Feb 27, 2009
    Hart Co
    I am on my second hatch with my LG. It does take some extra care and watching. I have found the key is to hardly move the knob and to add just a little water at a time and then check it 30-60 min later. Somethimes I am not even sure that I do move it till I check it later. It is also greatly influenced by the room it is in. Our humidity is higher now than with my first hatch so I have had to change how much water I put in it this time.
    Over all for what it is I am happy with it. I am finding it easier this time around than the first.
  9. Glenda L Heywood

    Glenda L Heywood Chillin' With My Peeps

    Apr 11, 2009
    Read this article
    and because those incubators are made in mexico they don't always work????
    Anthony Kimbrough of http://www.www.G-Kpet.com

    Incubating eggs has been around for centuries.
    At one time people even paid people to incubate the
    eggs on the person. But all that's changed now. The
    are Four ways of incubation in today's world. We will
    look and examine the pros and cons of each. Each of
    the three ways of incubation is purely preference.

    In incubation of anything the first start is
    prenatal. This is a two way street for birds. Both the
    female and male must be well fed and properly fed,
    healthy and not extremely old. Too many treats or too
    much protein or focus on any one particular vitamin
    can cause high infertility or mortality. Their diet
    must be a complete diet for incubation to be
    successful. With eggs there is also storage atmosphere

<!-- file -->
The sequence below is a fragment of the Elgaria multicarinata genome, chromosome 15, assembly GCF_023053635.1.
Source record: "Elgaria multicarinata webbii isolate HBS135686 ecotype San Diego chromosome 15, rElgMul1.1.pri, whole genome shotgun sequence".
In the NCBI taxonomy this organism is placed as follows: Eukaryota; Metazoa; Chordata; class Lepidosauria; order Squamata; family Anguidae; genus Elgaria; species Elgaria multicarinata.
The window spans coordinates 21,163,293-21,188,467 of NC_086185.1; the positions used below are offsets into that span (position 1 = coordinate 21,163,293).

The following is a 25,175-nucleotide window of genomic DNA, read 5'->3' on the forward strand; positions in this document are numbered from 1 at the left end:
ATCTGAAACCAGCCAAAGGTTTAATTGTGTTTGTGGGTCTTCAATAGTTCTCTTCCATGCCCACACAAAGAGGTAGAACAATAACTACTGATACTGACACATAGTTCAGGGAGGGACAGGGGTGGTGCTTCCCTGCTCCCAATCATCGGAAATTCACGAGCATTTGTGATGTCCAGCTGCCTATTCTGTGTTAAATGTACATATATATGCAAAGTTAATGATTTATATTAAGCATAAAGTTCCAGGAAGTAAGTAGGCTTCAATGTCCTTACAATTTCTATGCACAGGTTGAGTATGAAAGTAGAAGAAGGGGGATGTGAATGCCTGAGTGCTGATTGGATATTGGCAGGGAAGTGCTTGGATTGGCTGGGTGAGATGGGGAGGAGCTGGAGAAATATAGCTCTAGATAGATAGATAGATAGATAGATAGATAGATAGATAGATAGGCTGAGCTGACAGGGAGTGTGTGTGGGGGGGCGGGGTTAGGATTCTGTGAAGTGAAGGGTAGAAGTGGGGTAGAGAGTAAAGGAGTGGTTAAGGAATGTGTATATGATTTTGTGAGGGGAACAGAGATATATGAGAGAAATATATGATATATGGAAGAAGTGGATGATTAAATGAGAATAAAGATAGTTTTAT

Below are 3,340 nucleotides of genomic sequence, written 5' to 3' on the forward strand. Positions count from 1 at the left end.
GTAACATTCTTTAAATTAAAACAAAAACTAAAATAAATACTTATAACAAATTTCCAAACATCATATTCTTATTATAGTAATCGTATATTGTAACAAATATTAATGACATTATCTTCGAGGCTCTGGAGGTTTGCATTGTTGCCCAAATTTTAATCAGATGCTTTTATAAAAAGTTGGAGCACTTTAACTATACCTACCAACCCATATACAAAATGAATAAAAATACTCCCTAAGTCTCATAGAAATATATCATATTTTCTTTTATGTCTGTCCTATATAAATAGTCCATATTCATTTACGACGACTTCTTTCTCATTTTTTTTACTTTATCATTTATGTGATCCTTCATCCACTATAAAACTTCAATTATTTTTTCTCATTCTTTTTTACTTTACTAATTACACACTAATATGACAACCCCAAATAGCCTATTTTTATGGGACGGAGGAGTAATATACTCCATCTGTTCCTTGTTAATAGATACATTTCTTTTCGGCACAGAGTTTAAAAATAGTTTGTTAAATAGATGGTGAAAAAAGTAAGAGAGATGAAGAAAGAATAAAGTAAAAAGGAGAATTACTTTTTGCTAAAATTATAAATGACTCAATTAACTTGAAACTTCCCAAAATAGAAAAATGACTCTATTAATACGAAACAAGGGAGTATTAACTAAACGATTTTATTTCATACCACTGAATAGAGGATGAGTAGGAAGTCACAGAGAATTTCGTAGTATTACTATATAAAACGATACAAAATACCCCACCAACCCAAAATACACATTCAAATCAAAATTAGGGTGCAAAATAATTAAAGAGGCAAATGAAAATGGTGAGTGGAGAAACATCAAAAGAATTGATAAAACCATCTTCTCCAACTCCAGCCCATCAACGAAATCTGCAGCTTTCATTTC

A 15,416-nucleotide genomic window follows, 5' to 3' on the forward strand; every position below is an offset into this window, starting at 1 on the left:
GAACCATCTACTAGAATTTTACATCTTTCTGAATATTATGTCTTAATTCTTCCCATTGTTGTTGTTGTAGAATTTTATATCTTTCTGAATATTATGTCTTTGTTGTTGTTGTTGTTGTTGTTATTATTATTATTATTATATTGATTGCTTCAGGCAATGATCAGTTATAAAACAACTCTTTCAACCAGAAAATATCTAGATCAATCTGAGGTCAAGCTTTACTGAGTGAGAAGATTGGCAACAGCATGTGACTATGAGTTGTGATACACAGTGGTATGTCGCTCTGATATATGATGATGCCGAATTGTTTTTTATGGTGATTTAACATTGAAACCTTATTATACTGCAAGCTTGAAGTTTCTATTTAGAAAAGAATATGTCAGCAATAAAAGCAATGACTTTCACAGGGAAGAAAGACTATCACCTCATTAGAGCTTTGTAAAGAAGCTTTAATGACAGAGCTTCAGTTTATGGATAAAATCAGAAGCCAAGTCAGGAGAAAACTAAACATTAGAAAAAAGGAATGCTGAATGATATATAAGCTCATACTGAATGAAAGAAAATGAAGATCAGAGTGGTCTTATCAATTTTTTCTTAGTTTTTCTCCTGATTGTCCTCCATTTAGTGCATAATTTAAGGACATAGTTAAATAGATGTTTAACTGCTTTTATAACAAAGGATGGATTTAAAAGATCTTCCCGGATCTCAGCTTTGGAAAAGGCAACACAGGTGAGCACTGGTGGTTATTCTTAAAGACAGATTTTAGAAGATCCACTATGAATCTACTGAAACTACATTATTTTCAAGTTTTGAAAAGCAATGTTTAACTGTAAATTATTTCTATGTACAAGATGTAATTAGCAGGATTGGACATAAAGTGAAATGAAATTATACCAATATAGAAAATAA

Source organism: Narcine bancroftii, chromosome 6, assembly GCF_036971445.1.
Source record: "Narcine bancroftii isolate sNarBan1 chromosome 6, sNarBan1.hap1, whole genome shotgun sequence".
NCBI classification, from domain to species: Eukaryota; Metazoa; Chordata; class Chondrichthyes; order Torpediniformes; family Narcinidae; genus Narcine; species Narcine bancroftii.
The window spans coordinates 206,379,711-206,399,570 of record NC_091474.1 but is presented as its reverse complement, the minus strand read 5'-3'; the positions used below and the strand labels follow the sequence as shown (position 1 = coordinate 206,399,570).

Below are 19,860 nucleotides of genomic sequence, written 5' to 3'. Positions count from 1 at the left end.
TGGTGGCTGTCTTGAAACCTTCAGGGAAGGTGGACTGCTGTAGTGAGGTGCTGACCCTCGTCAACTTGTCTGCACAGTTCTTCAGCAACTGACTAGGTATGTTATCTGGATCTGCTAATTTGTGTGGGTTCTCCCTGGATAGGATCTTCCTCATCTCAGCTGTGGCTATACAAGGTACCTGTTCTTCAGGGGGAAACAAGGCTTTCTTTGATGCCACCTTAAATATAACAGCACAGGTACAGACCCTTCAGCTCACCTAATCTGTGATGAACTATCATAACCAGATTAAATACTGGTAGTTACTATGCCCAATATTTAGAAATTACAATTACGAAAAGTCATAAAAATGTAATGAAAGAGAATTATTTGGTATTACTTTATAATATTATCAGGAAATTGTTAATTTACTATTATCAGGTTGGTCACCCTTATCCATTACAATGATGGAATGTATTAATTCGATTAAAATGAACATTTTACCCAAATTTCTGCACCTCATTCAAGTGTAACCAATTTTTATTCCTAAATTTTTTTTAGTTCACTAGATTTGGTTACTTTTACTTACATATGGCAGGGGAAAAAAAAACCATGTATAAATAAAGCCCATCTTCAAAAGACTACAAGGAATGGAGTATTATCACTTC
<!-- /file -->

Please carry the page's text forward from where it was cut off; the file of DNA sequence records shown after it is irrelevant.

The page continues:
and date stored that will be a great factor in
    determining successful incubation.

    Natural Incubation.
    Depending upon the species birds naturally want to
    go what is called broody when they feel that they have
    enough eggs to set on or "cover". The definition of
    Brood is as such.


    \\Brood\\ (br[=o]ch), v. i. [imp. & p. p. Brooded; p.pr. & vb. n. Brooding.]
    1. To sit on and cover eggs, as a fowl, for the
    purpose of warming them and hatching the young; or to
    sit over and cover young, as a hen her chickens, in
    order to warm and protect them; hence, to sit quietly,
    as if brooding.
    2. To have the mind dwell continuously or moodily on a
    subject; to think long and anxiously; to be in a state
    of gloomy, serious thought; -- usually followed by
    over or on; as, to brood over misfortunes.

    Source: Webster's Revised Unabridged Dictionary, [​IMG]
    1996, 1998 MICRA, Inc.

    The hen will set on the eggs, turning the
    frequently and depending upon the species guarding
    them with their very life. To give some examples.
    Chickens will usually after a fight desert the nest.
    Canadian Geese will both guard the nest and between
    the two will fight off dogs and other predators.
    Peafowl will usually set on the eggs but like the
    chicken will desert the nest before being killed.
    Turkeys will usually die before giving up the nests as
    will Guineas. There is always of course the exception
    to all.

    As the hen sets she sweats which adds moisture and
    keeps the temperature while turning the eggs. Seldom
    will she leave her nest exception to get a brief drink
    or bite to eat. Hens seem to have a sort of instinct
    as to which are good eggs and which are bad so she
    will frequently roll away the bad ones. One of the
    plus sides is that it sometimes seem that they can
    hatch the bulk of their eggs. Also you have no
    electricity to pay for, no humidity to watch after, no
    temperature to worry about. After they are hatched
    they have an automatic, portable brooder....their mom.
    Waterfowl often get off the nest to submerge
    themselves in the pond, spring or water source. They
    go back to the nest not only refreshed but also with
    added and much needed moisture. While the bird is
    setting or brooding the eggs moisture is achieved by
    two ways. The natural moisture in the ground and as
    most of us know, when you place a solid object on the